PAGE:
Have waded about 100 pages into Bill Barich's Pint of Plain and, well, I can't help but be a bit disappointed by it. Barich is from a school of writing that seems to think that tiresome disingenuineness is the key to the reader's heart. First rule: Always pretend to partake of the cliches and oversimplifications that no doubt define the worldview of your audience. Second rule: gently, oh so gently, allow yourself to be disabused of these erroneous ideations through hard experience. And we end up . . . pretty much where the intelligent reader started out as far as interpretation goes.
There are a lot of valuable facts, figures and anecdotes passed along along the way though, so I'm not complaining too much. But all of this would have been much better for everyone had Barich simply been honest from the start.
Barich's book is about the search for the "authentic" Irish pub, based on the pub in the Quiet Man. Now that's more or less like looking for the bar from the first Star Wars movie. If that's your standard of authenticity, you'd better start your quest by finding a better standard. But Barich doesn't. The false ideal is easier to live with that trying to explain what it is that makes for a fine, real-life pub.
Now, I think the Quiet Man is an OK movie. My father, from an big Irish-American family with lots of Irish connections, hates it. But good or bad, it's sentimental fluff and it makes no bones about it.
Barich does, in fact, find some nice pubs along the way, but they never seem to quite measure up to the fiction (of course) and so don't require any too-extensive explanation.
And everything, apparently, has to live up to the false ideal or authenticity test. Here he is watching music in a pub in Temple Bar:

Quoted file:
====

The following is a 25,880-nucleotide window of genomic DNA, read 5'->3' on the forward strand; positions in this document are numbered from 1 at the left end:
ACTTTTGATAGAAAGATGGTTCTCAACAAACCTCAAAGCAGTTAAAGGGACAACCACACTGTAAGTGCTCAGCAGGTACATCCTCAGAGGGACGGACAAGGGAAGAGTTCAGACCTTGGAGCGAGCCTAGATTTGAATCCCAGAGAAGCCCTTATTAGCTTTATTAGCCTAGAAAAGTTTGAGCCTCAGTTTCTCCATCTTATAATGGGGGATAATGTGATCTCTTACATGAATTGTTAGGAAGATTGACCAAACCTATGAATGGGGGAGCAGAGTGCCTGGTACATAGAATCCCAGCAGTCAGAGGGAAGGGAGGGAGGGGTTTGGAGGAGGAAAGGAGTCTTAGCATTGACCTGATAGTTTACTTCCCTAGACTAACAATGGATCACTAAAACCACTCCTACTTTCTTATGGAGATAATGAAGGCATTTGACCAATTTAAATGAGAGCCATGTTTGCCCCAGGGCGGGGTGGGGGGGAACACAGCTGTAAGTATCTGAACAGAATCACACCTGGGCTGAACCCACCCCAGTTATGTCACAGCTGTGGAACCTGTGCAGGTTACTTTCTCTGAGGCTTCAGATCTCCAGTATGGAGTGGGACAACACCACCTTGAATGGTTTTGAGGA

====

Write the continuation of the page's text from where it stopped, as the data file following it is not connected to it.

The group . . . didn't engage in patter. They just leaped in and and ran through each tune two or three times, although in the old days they might have done six, eight or ten repetitions. The guitar sounded wrong . . . and the group's air of weary professionalism, along with the mikes and the stacks of CDs for sale robbed the performance of any spontaneity, but the music still had a curious effect upon me.
The "authentic" performance Barich lusts after here is a traditional Irish session. But sessions aren't performances. They're jam sessions more or less, with musicians joining in on tunes they know, learning ones they don't, comparing notes of different variations of melodies, engaging in shop talk and occasionally participating in a really rousing set that falls together more or less spontaneously. Sessions, by definition, aren't done for audiences. They aren't performances--they are ways for musicians to try out, show off and hone their traditional music chops. The more a musical event tilts toward an audience, the more folks who show up to listen and the more the pub promotes it as a session, inevitably the less it partakes of these more musician-oriented qualities.